I mean, gods that are like people are dime a dozen. Zeus and Thor, Shiva and Guan Yin, even Yahweh in the old days, are all anthropomorphised. Frankly, except on our very best days, even the God we imagine is likely a very powerful man. And shapeshifting gods are common too, including those who temporarily adopt human form. Zeus did this, of course, to nefarious ends; a bizarre passage in the Poetic Edda has Odin accusing Loki of having born children and “milked cow” as a woman on earth; even our own Book of Tobit has the Archangel Raphael take on human appearance to journey with the eponymous protagonist’s son, Tobias. But none of this is quite the doctrine of the Incarnation, which begins not with a humanoid god, but with a God radically other, so unlike anything in the world that the divine is beyond knowing and certainly beyond telling. God is the mystery to which all things owe their being, and yet it is this God who comes and shares in our fragility and finitude. And how fragile and finite indeed. Sea turtles break out of their eggs, and immediately dash for the ocean. Giraffes can walk within hours, despite their awkward gangliness. Human neonates, in contrast, are unable to lift up their own heads for the first two months of their lives. The Christ-child is, like all children, utterly dependent on others. This, we are shown rather than told, is what God is like: a baby in a manger, a man on death row.


Of course, this is absurd. It makes no sense. Except that it is the only thing that really does make sense against a world in which might makes right; the value of things is reducible to their utility; and even people are means to our ends. The Incarnation is a repudiation of these poisonous ideas, lodged in our brains and our bones, our societies and their structures.

This is what true power looks like, not military might, nor media manipulation by monied interests, but a newborn in a world where infant mortality at the time is best estimated at 30%. It’s a crapshoot, whether Jesus would have made it to adulthood, and then we killed him by popular vote.

This is the value of the world, such that the God who, by definition, has no use for it, made it anyway and then made it home, became part of it. How dare we treat it merely as our pantry, our gas station, our playpen, our theatre of war?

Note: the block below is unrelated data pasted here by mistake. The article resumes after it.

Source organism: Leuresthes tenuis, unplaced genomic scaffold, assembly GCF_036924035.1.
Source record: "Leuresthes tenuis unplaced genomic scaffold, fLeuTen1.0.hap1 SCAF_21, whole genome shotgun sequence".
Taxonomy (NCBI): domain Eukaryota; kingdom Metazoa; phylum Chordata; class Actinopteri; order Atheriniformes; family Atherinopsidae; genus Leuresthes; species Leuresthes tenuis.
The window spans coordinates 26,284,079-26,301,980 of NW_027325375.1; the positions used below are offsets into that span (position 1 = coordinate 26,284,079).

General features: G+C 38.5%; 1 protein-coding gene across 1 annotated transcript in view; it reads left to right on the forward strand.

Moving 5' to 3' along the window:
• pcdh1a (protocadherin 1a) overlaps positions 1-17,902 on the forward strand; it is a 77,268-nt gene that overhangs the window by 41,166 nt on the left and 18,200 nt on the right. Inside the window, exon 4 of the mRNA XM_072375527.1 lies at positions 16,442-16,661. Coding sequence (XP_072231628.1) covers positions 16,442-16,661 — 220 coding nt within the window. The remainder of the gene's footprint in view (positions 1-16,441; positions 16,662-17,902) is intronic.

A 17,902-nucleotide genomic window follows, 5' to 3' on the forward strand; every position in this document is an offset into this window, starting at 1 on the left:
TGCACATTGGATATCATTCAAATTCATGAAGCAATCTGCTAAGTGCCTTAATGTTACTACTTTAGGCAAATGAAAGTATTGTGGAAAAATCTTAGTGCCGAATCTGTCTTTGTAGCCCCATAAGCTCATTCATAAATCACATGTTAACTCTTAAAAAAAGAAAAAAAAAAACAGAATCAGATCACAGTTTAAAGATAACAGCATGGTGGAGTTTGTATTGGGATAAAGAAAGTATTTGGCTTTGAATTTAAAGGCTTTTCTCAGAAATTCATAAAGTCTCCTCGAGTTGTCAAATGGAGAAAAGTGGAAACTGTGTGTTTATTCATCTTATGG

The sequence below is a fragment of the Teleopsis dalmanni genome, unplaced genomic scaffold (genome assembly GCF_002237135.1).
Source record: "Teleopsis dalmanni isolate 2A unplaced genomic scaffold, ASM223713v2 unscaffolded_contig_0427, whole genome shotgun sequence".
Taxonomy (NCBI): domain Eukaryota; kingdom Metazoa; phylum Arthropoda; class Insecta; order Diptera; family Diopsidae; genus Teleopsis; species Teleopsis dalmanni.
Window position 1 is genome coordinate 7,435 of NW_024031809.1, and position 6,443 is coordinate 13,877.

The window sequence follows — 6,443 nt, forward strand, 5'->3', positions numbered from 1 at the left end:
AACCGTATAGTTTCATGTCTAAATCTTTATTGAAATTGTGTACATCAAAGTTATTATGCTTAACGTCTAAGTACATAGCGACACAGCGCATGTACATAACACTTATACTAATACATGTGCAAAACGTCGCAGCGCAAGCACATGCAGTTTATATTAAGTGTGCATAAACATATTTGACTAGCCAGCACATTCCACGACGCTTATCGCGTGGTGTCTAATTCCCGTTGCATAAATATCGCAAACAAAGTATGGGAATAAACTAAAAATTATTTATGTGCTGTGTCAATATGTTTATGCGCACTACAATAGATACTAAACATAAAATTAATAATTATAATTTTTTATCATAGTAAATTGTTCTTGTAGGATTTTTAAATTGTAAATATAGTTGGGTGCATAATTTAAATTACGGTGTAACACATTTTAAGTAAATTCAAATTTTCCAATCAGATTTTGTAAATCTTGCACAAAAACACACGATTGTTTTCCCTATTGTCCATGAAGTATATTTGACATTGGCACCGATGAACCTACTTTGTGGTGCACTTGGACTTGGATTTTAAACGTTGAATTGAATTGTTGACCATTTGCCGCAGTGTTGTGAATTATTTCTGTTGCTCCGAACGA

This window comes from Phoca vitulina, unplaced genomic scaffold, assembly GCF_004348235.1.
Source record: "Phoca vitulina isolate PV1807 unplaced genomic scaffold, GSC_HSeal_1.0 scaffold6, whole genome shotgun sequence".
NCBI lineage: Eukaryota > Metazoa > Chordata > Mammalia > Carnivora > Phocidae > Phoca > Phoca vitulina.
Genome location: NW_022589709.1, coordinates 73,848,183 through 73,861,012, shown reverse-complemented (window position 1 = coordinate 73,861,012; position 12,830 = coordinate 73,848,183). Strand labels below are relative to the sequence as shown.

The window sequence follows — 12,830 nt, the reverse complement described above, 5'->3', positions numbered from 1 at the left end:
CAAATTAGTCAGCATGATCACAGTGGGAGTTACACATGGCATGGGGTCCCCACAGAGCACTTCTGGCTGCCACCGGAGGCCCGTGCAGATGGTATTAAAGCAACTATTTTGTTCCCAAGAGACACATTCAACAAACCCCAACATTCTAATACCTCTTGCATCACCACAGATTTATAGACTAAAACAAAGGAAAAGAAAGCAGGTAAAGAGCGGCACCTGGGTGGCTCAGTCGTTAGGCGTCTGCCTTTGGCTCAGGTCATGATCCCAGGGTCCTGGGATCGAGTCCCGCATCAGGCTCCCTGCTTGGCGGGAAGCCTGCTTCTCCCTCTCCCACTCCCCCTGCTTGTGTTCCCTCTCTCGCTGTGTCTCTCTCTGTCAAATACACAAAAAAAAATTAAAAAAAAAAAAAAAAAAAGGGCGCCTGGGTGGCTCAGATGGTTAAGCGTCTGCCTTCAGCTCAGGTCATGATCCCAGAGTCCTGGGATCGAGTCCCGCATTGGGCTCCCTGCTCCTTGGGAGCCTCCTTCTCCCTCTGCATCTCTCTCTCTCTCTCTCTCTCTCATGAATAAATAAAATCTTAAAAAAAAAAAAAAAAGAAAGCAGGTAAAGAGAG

This is what a human being is worth, a homeless foreigner, a boy born out of wedlock, a criminal, tried and executed. The heir of all things, who reflects the glory of God, who bears the very stamp of God’s nature.

The Incarnation makes moral sense, then, but in ways that run against our entrenched intuitions, either endowed upon us by our biological heritage or calcified by our cultural history. Evolutionary theorists tell us that the strongest survive, by which they definitely do not mean those who lay down their lives for others. Economists have no other way to conceptualise value except in terms of use. Psychologists have shown through decades of research that prejudice—suspicion and derogation of the other—is all but inevitable, baked into the way we process social information. The Incarnation renders none of these claims empirically false: it is not a scientific theory, after all. But it is a response to such a world as this that, far from escaping into denialism or cynical apathy, enters directly into these economic, political, psychological, and biological realities. The Incarnation is therefore an invitation for us to be defiant in hope, to resist being overcome by our own darkness, the darkness of the world around us. It is into this world that Christ is born, which comprehended him not, knew him not, received him not. And yet, the light shines. Perhaps this too is absurd, but if so, it is a necessary absurdity. To whom else can we go? Here is the Word of eternal life.


The Word became flesh and dwelt among us, full of grace and truth and from his fulness have we all received, grace upon grace and one day eye to eye we will see the return of the Lord.

In the meantime, it is the first day of Christmas, and there are—sons and daughters of the most high—(there are) good tidings to bring, peace and salvation to publish. There is a Word we have received, to bring light to the world.

+In the name of the Father, and of the Son, and of the Holy Spirit. Amen.

Sermon: December 11 2016 (Advent 3)

Third Sunday of Advent

Matthew 11:2-11

Isaiah 35:1-6, 10

James 5:7-10

Rejoice in the Lord always; again I say, rejoice. Indeed, the Lord is near.

Words from the traditional entrance antiphon, from St Paul’s epistle to the Philippians, the fourth chapter.

+In the name of the Father, and of the Son, and of the Holy Spirit.